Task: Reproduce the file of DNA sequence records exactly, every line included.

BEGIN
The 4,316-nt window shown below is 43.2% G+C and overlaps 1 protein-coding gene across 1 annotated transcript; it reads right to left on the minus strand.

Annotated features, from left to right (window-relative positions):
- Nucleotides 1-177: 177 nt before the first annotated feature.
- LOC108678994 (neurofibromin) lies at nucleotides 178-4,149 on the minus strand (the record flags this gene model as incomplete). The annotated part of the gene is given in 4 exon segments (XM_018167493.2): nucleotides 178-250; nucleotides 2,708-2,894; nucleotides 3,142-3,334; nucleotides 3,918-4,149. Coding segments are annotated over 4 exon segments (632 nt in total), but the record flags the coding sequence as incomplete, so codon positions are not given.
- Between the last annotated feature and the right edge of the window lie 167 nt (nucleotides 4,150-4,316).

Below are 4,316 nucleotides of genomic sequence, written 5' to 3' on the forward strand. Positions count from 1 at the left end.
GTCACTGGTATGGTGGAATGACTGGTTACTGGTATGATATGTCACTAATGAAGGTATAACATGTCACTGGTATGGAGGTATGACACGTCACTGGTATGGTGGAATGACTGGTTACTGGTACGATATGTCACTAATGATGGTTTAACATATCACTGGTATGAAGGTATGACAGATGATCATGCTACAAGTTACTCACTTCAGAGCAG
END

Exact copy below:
The 4,316-nt window shown below is 43.2% G+C and overlaps 1 protein-coding gene across 1 annotated transcript; it reads right to left on the minus strand.

Annotated features, from left to right (window-relative positions):
- Nucleotides 1-177: 177 nt before the first annotated feature.
- LOC108678994 (neurofibromin) lies at nucleotides 178-4,149 on the minus strand (the record flags this gene model as incomplete). The annotated part of the gene is given in 4 exon segments (XM_018167493.2): nucleotides 178-250; nucleotides 2,708-2,894; nucleotides 3,142-3,334; nucleotides 3,918-4,149. Coding segments are annotated over 4 exon segments (632 nt in total), but the record flags the coding sequence as incomplete, so codon positions are not given.
- Between the last annotated feature and the right edge of the window lie 167 nt (nucleotides 4,150-4,316).

Below are 4,316 nucleotides of genomic sequence, written 5' to 3' on the forward strand. Positions count from 1 at the left end.
GTCACTGGTATGGTGGAATGACTGGTTACTGGTATGATATGTCACTAATGAAGGTATAACATGTCACTGGTATGGAGGTATGACACGTCACTGGTATGGTGGAATGACTGGTTACTGGTACGATATGTCACTAATGATGGTTTAACATATCACTGGTATGAAGGTATGACAGATGATCATGCTACAAGTTACTCACTTCAGAGCAG